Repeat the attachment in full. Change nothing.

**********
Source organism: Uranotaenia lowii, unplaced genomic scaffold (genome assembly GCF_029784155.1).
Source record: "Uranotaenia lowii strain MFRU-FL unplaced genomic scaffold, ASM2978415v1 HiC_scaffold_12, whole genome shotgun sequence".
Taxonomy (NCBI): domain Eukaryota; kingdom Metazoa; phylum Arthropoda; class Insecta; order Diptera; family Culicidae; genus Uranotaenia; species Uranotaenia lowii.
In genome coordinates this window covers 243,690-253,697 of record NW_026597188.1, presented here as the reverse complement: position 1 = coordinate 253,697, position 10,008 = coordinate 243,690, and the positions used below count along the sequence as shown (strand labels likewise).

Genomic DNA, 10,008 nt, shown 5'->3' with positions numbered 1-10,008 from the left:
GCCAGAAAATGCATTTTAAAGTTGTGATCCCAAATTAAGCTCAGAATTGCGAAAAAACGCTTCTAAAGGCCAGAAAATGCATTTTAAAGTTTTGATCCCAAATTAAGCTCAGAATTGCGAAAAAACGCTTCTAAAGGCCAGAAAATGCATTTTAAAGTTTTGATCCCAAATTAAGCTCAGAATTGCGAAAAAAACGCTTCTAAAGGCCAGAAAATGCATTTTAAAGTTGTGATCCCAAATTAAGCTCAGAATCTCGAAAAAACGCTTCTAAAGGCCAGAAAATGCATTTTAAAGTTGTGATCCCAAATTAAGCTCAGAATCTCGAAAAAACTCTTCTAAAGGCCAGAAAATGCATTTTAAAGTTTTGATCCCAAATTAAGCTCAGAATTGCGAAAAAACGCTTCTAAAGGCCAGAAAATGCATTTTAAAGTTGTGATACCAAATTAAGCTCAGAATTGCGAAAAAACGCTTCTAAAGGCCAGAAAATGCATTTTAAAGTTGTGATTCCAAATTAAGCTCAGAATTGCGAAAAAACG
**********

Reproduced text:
Source organism: Uranotaenia lowii, unplaced genomic scaffold (genome assembly GCF_029784155.1).
Source record: "Uranotaenia lowii strain MFRU-FL unplaced genomic scaffold, ASM2978415v1 HiC_scaffold_12, whole genome shotgun sequence".
Taxonomy (NCBI): domain Eukaryota; kingdom Metazoa; phylum Arthropoda; class Insecta; order Diptera; family Culicidae; genus Uranotaenia; species Uranotaenia lowii.
In genome coordinates this window covers 243,690-253,697 of record NW_026597188.1, presented here as the reverse complement: position 1 = coordinate 253,697, position 10,008 = coordinate 243,690, and the positions used below count along the sequence as shown (strand labels likewise).

Genomic DNA, 10,008 nt, shown 5'->3' with positions numbered 1-10,008 from the left:
GCCAGAAAATGCATTTTAAAGTTGTGATCCCAAATTAAGCTCAGAATTGCGAAAAAACGCTTCTAAAGGCCAGAAAATGCATTTTAAAGTTTTGATCCCAAATTAAGCTCAGAATTGCGAAAAAACGCTTCTAAAGGCCAGAAAATGCATTTTAAAGTTTTGATCCCAAATTAAGCTCAGAATTGCGAAAAAAACGCTTCTAAAGGCCAGAAAATGCATTTTAAAGTTGTGATCCCAAATTAAGCTCAGAATCTCGAAAAAACGCTTCTAAAGGCCAGAAAATGCATTTTAAAGTTGTGATCCCAAATTAAGCTCAGAATCTCGAAAAAACTCTTCTAAAGGCCAGAAAATGCATTTTAAAGTTTTGATCCCAAATTAAGCTCAGAATTGCGAAAAAACGCTTCTAAAGGCCAGAAAATGCATTTTAAAGTTGTGATACCAAATTAAGCTCAGAATTGCGAAAAAACGCTTCTAAAGGCCAGAAAATGCATTTTAAAGTTGTGATTCCAAATTAAGCTCAGAATTGCGAAAAAACG